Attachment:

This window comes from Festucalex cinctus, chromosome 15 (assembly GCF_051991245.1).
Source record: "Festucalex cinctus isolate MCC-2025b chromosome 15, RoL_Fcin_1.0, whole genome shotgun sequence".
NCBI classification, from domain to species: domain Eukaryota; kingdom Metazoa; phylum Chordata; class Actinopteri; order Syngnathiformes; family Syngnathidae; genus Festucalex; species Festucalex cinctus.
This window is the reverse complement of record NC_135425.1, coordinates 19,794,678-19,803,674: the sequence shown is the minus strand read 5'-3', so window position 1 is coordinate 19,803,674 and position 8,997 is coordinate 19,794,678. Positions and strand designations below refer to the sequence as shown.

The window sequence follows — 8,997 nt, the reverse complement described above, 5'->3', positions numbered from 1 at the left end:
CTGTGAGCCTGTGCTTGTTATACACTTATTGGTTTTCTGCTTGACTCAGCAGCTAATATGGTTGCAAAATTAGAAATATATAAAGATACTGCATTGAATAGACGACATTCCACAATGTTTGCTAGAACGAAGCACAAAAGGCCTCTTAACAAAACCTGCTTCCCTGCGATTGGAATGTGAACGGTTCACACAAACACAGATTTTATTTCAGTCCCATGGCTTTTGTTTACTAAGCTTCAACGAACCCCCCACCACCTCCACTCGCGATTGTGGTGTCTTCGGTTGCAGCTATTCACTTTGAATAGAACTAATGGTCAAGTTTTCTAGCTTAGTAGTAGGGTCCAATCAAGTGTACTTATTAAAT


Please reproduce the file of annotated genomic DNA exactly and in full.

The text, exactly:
This window comes from Festucalex cinctus, chromosome 15 (assembly GCF_051991245.1).
Source record: "Festucalex cinctus isolate MCC-2025b chromosome 15, RoL_Fcin_1.0, whole genome shotgun sequence".
NCBI classification, from domain to species: domain Eukaryota; kingdom Metazoa; phylum Chordata; class Actinopteri; order Syngnathiformes; family Syngnathidae; genus Festucalex; species Festucalex cinctus.
This window is the reverse complement of record NC_135425.1, coordinates 19,794,678-19,803,674: the sequence shown is the minus strand read 5'-3', so window position 1 is coordinate 19,803,674 and position 8,997 is coordinate 19,794,678. Positions and strand designations below refer to the sequence as shown.

The window sequence follows — 8,997 nt, the reverse complement described above, 5'->3', positions numbered from 1 at the left end:
CTGTGAGCCTGTGCTTGTTATACACTTATTGGTTTTCTGCTTGACTCAGCAGCTAATATGGTTGCAAAATTAGAAATATATAAAGATACTGCATTGAATAGACGACATTCCACAATGTTTGCTAGAACGAAGCACAAAAGGCCTCTTAACAAAACCTGCTTCCCTGCGATTGGAATGTGAACGGTTCACACAAACACAGATTTTATTTCAGTCCCATGGCTTTTGTTTACTAAGCTTCAACGAACCCCCCACCACCTCCACTCGCGATTGTGGTGTCTTCGGTTGCAGCTATTCACTTTGAATAGAACTAATGGTCAAGTTTTCTAGCTTAGTAGTAGGGTCCAATCAAGTGTACTTATTAAAT